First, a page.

|Publication number||US7480110 B2|
|Application number||US 11/106,246|
|Publication date||Jan 20, 2009|
|Filing date||Apr 13, 2005|
|Priority date||Apr 13, 2005|
|Also published as||US20060232871|
|Publication number||106246, 11106246, US 7480110 B2, US 7480110B2, US-B2-7480110, US7480110 B2, US7480110B2|
|Inventors||Steven L. Brittenham|
|Original Assignee||Hewlett-Packard Development Company, L.P.|
|Export Citation||BiBTeX, EndNote, RefMan|
|Patent Citations (15), Non-Patent Citations (4), Referenced by (4), Classifications (8), Legal Events (5)|
|External Links: USPTO, USPTO Assignment, Espacenet|
Binary data is stored on magnetic media by magnetizing small areas of the magnetic surface with one of two polarities. When writing data, a write system passes a write current through an inductive head. A write current in one direction through the head sets the polarity of the media adjacent to the head to one polarity; a reverse in current direction sets the opposite polarity. The transition between polarities is called a flux transition. A flux transition occurring at a data bit location may represent a one bit, and a no flux transition may represent a zero bit. The opposite may instead be true. A flux transition occurring at a data bit location may represent a zero bit, and a no flux transition may represent a one bit. More generally, a flux transition occurring at a data bit location represents a transition bit which may be a one bit or a zero bit. The absence of a flux transition at a data bit location represents a non-transition bit. Data bits as described here, depending on the encoding scheme used, may or may not map into actual customer data bits.
In one example of a magnetic mass storage system implementation, previously written media is passed under a magneto-resistive (MR) head. The resistance of the head varies as the magnetic flux changes when passing over the alternating magnetic fields of the previously recorded small magnetized areas. A constant current is passed through the head, converting resistance changes to voltage variations. Thus, the flux transitions are converted into voltage pulses, so that the information in a resulting read signal is encoded in the temporal spacing of pulse peaks. A pulse is a single vibration of voltage or current in a signal. The read system samples pulse sequences to decode the corresponding binary data.
To help shape the pulses for the read system, the write system can add write equalization pulses to the write current. Write equalization pulses occur at a faster rate than that at which the transition bits are written. One use of the write equalization pulses is to “AC-erase” the media between largely separated pulses, preventing saturation of the MR head during read back and providing lossless slimming of the read back pulse shape. Accordingly, write equalization pulses typically are added for relatively sparse patterns of the binary data and not for relatively dense patterns that are self-slimming and naturally limited in read back amplitude. As an example, a sparse pattern could be a single or a sequence of two, three or four or more consecutive non-transition bits. A dense pattern could be a single or a consecutive sequence of two, three, or four or more consecutive transition bits.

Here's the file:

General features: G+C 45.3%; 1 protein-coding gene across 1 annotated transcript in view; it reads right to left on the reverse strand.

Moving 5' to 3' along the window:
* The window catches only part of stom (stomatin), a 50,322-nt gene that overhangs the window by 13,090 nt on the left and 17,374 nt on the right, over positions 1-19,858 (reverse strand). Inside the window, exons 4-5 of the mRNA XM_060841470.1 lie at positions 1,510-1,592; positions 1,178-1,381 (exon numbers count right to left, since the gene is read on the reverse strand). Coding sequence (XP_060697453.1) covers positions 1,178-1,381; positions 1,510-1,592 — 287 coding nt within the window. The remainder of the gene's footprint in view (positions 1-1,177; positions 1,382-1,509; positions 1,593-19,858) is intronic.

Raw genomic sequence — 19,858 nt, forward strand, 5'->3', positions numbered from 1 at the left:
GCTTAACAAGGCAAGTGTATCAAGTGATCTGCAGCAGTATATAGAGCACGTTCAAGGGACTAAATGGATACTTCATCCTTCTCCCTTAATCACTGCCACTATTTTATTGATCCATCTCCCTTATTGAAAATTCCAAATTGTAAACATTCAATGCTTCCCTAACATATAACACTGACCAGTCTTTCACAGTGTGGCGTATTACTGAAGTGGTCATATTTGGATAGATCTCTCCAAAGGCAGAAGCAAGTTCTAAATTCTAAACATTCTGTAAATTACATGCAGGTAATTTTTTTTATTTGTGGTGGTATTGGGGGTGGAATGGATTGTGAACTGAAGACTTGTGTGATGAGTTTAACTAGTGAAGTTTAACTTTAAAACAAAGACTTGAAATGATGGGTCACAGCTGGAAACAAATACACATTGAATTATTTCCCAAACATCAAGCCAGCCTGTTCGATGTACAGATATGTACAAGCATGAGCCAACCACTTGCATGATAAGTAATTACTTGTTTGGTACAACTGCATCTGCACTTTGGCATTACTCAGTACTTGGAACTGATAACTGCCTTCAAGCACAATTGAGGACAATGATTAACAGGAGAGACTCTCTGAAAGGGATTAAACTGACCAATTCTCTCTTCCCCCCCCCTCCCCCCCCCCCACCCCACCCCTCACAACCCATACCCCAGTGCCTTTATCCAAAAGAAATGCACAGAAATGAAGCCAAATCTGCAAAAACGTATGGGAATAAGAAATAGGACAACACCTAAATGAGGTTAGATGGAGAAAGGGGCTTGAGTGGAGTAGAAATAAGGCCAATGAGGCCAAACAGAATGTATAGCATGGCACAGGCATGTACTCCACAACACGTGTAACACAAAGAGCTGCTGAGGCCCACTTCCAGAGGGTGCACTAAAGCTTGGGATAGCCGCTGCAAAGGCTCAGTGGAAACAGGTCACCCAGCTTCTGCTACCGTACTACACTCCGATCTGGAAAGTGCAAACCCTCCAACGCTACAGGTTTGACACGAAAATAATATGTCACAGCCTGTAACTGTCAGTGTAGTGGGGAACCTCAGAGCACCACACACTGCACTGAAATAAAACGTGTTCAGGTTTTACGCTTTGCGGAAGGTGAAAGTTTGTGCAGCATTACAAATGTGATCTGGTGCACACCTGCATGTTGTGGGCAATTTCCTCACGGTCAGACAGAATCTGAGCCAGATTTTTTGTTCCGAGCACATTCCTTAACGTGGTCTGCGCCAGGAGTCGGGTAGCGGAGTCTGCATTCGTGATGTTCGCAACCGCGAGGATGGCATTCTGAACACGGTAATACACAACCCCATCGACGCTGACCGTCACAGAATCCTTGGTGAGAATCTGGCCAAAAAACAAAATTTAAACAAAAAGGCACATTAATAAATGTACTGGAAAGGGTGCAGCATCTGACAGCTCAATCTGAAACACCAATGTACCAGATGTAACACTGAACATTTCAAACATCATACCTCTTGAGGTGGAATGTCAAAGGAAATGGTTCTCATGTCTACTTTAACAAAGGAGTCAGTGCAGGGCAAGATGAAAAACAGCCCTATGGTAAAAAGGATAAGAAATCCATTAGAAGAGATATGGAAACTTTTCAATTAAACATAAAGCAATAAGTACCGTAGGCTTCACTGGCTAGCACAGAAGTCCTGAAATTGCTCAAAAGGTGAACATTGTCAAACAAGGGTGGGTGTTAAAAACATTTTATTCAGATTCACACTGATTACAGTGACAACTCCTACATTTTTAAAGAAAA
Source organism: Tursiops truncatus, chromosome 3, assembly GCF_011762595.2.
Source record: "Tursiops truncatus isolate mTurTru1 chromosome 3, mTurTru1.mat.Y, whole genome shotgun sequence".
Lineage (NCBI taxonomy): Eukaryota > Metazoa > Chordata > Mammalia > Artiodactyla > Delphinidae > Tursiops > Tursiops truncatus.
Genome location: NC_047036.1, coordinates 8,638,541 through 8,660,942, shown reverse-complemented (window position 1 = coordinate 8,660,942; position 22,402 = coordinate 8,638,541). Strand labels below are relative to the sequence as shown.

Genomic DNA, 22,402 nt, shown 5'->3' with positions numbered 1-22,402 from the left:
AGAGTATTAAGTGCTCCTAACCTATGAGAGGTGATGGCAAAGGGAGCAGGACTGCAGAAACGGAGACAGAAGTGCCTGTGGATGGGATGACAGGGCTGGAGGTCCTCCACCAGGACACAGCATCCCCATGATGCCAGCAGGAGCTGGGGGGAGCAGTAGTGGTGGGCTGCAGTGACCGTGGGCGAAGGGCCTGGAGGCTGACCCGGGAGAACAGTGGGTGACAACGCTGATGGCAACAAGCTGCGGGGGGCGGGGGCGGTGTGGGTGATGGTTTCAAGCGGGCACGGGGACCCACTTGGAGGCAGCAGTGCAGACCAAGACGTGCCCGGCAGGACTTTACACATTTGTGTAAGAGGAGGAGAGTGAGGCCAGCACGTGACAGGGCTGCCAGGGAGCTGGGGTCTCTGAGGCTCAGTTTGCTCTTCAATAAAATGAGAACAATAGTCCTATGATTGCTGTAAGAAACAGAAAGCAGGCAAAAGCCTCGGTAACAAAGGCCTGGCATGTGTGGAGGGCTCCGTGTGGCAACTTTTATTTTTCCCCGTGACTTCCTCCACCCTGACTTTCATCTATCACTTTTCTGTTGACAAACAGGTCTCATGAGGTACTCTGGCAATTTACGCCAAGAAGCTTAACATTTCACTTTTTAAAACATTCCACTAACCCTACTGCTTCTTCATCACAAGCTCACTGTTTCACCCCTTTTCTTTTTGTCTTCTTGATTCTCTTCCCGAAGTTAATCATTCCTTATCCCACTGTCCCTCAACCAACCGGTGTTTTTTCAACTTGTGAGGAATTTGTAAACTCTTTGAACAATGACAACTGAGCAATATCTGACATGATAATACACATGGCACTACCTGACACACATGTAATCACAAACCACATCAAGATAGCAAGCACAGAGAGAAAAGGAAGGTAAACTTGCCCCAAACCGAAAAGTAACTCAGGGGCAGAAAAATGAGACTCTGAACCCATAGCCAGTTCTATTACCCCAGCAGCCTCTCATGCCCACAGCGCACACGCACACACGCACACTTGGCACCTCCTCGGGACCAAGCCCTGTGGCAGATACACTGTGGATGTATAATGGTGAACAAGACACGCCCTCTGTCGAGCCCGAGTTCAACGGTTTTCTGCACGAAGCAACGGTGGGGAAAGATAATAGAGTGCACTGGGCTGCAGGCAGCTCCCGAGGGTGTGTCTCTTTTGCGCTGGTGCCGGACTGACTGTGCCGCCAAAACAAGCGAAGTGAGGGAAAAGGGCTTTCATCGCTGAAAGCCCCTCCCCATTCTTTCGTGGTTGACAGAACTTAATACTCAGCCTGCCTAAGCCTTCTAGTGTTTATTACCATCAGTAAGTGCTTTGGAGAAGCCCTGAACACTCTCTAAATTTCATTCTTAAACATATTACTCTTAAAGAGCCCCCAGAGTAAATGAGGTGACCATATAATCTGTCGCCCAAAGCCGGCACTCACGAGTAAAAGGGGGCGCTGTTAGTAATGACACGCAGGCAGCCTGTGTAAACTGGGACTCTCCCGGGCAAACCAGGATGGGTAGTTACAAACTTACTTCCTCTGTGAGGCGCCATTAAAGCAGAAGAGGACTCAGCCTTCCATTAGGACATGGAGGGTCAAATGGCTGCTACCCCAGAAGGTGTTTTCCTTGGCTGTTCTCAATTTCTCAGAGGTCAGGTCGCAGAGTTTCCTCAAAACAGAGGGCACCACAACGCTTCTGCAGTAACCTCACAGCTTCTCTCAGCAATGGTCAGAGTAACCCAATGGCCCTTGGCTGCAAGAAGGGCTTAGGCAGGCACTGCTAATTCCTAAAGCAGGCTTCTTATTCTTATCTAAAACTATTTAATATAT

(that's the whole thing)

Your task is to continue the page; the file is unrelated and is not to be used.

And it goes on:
Write equalization pulses typically have a single fixed width set as a fraction of the write clock. Not all magnetic media and heads write the same way, so for multiple head vendors and/or interchange reasons, a single pulse width may not be optimum. In other words, equalization pulses of a given fixed width may not be optimal for use by a particular head when writing to a magnetic medium of a particular type.
INTRODUCTION: Magnetic media produced by one manufacturer may have characteristics different than magnetic media from another manufacturer. Similarly, write heads may have different characteristics depending on their source. When writing data to magnetic media, write equalization is used to shape the voltage pulses for the read system. Typically, write equalization pulses have a fixed width that may not be optimal for a particular magnetic medium, write head, or combination of the two. Various embodiments, described below, operate to vary the width of equalization pulses to “tune” the writing process to a particular head and medium combination,